Saturday, April 2, 2011
2010 Orchid Fairy Twig Wuyuan Green Tea
Depending on where you live, it is the time of year when it kind of feels like Spring but the new Spring teas have not yet been picked. It is also the time of year when the green tea from last year is dwindling and what very few greens are left don't manage to taste as fresh as you remember. Being so close to the new tea season, it is hard to rationalize new purchases of 2010 green tea. So it was quite nice receiving a box with this sample and others of last years favorites of Ginkgo at Life In Tea Cup.
This completely hand processed tea is from 800 meters atop Wuyuan mountains in Jiang Xi province. Upon taring open the package, the dry leaves emit a smell that is crisp, fresh, soft, sweet with light tones of cucumber and sugar. The quality of this tea is apparent right from the beautifully hand rolled twisted needle shape of the dry leaf.
The water is brought to a boil then is left to cool. When the water is ready it is added to the prewarmed pot now full of leaves. This first infusion is soft, smooth, and slightly creamy with fresh barely menthol and sugar aftertastes. This tea is light in the mouth but coats it in a light misty satisfying cover.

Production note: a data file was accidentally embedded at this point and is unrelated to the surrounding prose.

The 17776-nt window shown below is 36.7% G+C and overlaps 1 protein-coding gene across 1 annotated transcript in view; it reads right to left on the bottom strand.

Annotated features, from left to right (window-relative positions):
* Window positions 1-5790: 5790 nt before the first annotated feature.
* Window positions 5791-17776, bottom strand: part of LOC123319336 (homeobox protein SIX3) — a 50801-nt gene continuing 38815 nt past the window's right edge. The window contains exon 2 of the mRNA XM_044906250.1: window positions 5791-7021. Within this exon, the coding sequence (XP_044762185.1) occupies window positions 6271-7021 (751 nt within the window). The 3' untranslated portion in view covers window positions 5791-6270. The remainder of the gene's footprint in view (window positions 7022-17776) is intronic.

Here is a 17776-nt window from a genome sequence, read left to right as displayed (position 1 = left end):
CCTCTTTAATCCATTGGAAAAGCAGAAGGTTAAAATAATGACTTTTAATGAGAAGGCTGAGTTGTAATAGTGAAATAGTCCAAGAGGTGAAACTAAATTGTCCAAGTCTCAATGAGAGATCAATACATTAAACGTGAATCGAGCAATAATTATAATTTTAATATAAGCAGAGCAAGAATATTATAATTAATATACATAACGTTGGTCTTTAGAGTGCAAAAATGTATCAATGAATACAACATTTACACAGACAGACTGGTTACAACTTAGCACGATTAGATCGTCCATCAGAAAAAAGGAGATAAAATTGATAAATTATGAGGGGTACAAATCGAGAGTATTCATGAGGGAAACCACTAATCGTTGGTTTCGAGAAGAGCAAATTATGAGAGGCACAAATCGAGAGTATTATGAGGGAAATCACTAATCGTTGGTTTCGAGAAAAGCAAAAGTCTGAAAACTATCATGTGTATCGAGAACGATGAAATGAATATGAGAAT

Slightly warmer water is used for the second infusion where creamy, sugary sweet approaches and then turns into a creamy, sugary, slight evergreen taste. The aftertaste returns as sweetness with a faint outline of something cool and green. The mouth feel fills out nicely.
The third infusion brings deeper, cool evergreens but mainly sugary tastes that hint at a starchy-roasted qualities but retreat into crisp, very sugary aftertastes. The qi is uplifting, light, relaxing, and cool. The soft but full mouthfeel satisfies long after the aftertaste has slowly faded away.
The fourth infusion sees snowy smooth sweetness melding into a relatively rougher body for seconds before presenting light pineapple fruit hints appearing in the aftertaste.
The fifth infusion is prepared. The result is a cool, crisp, not as sweet, burst that turns into a cool sensation in the mouth. The tea develops a relatively stauncher body of pine needles and tree bark. The mouthfeel is becoming just the slightest bit drying and the aftertaste is short but still sugary- almost minty. This infusion has much more noticeable cool qualities to it.
The sixth and seventh are more minty-evergreen in taste which hold on throughout the whole taste profile of these infusions. There is a certain crisp, slightly menthol, coolness still laying under this body.
This tea is taken for a few more infusions. The mouthfeel continues to support these tastes even as things weaken and become somewhat harsher.